There was a clunk and a lurch on the touring car near The Bird Woman Falls. Luckily there was room to pull off the road so traffic wouldn’t be disrupted. The driver turned and said, “Ladies and Gentlemen, it’s nothing to worry about, just a minor inconvenience. I’m sure it’s just a flat tire. We’ll be back on our journey shortly. I would ask all of you to kindly step out while I change the tire.”
Everyone got out, all seventeen passengers. “Do you need any help?” Harry asked the driver, as if he could help.

“No, sir.”

The group walked up to the viewing area to look at the falls.

“Is that a Bald Eagle?” someone asked.

Everyone shaded their eyes and looked up.

“I don’t know if it’s a Bald Eagle or a Golden Eagle, but it’s an eagle,” Harry said. The pregnant woman looked up and took a couple of deep breaths. The man from Wisconsin said he thought it was a hawk. A woman shook her head and sat down on the grass and said, I think I’m going to be sick. Must be these high altitudes.

A child started running; his mother shouted Timmy, Timmy. Little Timmy didn’t much care that his mother was shouting at him so she shouted louder. Two men were talking about trout fishing.
“Alan, get off that rock. Come back here. Hold my hand,” a woman said. Alan sat down in the grass and started crying. The guy who had sat in the furthest seat back in the bus just shook his head.
“Parents these days don’t know anything about raising kids.”

“Do you sew?” Helena asked a woman who wasn’t pregnant.

“I make wedding dresses. Do you sew?”

“I’ve been making drapes part time in my apartment for three years.”

“Making drapes is hard work.”

“Listen, honey, if you make some bad drapes, you can always make them over again. You screw up a wedding dress and the mother of the bride will try to kill you.”

“Tell me about it. A woman comes in. I measure and make a dress. Two months later she comes in three days before the wedding and she’s gained 20 pounds. She denies it, of course. It’s hard to make a dress larger. Now, if she had lost weight, I could make the dress smaller without much effort. I’ve been doing this kind of work for eight years. I was going to give it up, but, since the war ended, I’ve got all the business I can handle.

“I learned some things, though. You order a wedding dress from me, you got to stand on a scale.
You have to sign a document.”

“I hate the Yankees,” Harry said to the man from Wisconsin. “I hate them with a passion. I’m pulling for Brooklyn in the National League. I think they’ll take the National League pennant again this year. I don’t really know why I like Brooklyn. I’ve never been there. Maybe it’s because I’ve pretty much been an underdog all of my life.

“If it comes down to the Yankees versus the Dodgers in the World Series and the Dodgers win---well, I think the President of the United States should proclaim a national holiday. But I don’t have much hope.”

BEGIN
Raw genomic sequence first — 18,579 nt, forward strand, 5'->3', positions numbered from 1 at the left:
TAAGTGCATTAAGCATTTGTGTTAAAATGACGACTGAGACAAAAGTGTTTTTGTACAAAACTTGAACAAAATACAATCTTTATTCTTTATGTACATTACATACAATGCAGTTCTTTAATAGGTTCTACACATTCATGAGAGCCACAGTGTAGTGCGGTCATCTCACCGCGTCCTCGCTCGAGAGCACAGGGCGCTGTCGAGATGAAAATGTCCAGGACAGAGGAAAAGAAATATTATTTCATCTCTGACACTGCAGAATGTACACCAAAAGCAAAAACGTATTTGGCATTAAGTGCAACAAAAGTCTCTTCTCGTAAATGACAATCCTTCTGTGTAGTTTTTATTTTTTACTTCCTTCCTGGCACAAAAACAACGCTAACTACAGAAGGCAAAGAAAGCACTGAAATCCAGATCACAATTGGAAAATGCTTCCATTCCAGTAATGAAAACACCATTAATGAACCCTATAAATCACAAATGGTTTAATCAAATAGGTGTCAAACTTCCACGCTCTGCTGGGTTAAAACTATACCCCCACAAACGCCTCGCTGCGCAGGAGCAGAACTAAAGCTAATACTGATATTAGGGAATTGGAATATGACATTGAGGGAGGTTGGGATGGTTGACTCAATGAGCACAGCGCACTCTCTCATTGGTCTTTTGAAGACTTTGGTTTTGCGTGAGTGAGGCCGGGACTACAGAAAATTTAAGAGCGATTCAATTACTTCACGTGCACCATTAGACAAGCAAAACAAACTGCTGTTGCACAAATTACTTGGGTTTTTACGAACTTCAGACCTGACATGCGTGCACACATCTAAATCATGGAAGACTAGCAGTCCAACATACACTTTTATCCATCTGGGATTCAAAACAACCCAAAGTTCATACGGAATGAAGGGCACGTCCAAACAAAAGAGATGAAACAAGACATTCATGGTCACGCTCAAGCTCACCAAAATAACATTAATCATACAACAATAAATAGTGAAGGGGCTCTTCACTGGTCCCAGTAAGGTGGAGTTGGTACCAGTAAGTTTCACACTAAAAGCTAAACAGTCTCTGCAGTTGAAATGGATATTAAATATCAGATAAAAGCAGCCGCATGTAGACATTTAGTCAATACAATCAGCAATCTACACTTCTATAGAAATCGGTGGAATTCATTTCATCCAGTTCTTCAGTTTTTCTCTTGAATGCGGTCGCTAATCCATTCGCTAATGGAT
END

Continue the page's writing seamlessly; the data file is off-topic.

The pregnant woman said that she had a brother who lived in Manhattan but he hated the Yankees too.

“I hated the Yankees from the day I was born,” the guy from Wisconsin said. The driver ran over and said, “I took out the spare but it’s flat too.”

Car after car went by.

“Now, mister, what’s your name?” Helena asked their driver.

“I’m James.”

“James, isn’t there something that can be done? I’ve got a pregnant friend here.”

“There should be another touring bus along shortly. Generally, at this time of the year, I would expect one about every half hour. We’ll use their spare.”

**

When they started to take his blood pressure Harry woke up and actually smiled.

“The kids had to leave about an hour ago. Did you see all the cards from the grandkids?”

Harry looked at the cards on the tray in front of him and took a sip of the juice that was on that tray. Then he looked at Helena.

“I was just dreaming about our honeymoon. We went up on that road to the sun, never came down, went up and we never came down.”

It’s the medication, Helena thought.

“Honey, you’re back on the ground here with a family that loves you.”

“I know that. It’s just that I always thought that a person was only allowed so many good years in life. I thought if you got too many, you’d have to pay some back. We went up to the top of the world on our honeymoon. We really never came down, Helena.

“How did they build that road? One false move shoveling gravel up there and a guy would fall 100 miles. That’s what that woman said, a hundred miles.”

Harry smiled. He started breathing heavier and then calmed down. Helena kissed him on the cheek.
Harry closed his eyes, took a deep breath and then opened them.

“That guy was right about everything.”

“What guy?”

“I don’t remember his name. You know, the one with Lauren Bacall.”

“We’ll all be back tomorrow, honey.”

By morning Harry was dead.

**

“A bus should be along shortly.” That’s what the driver said.

The man from Wisconsin asked Harry, “How’d you injure your leg?”

“Helena and I have only been married for a little over three weeks. Two days after our wedding I stepped out of the front door of the house we’re renting and reached for the newspaper. It had rained all night and the steps were slippery. I slipped on the steps, broke my leg in two places, and I was not dressed very well. It was embarrassing.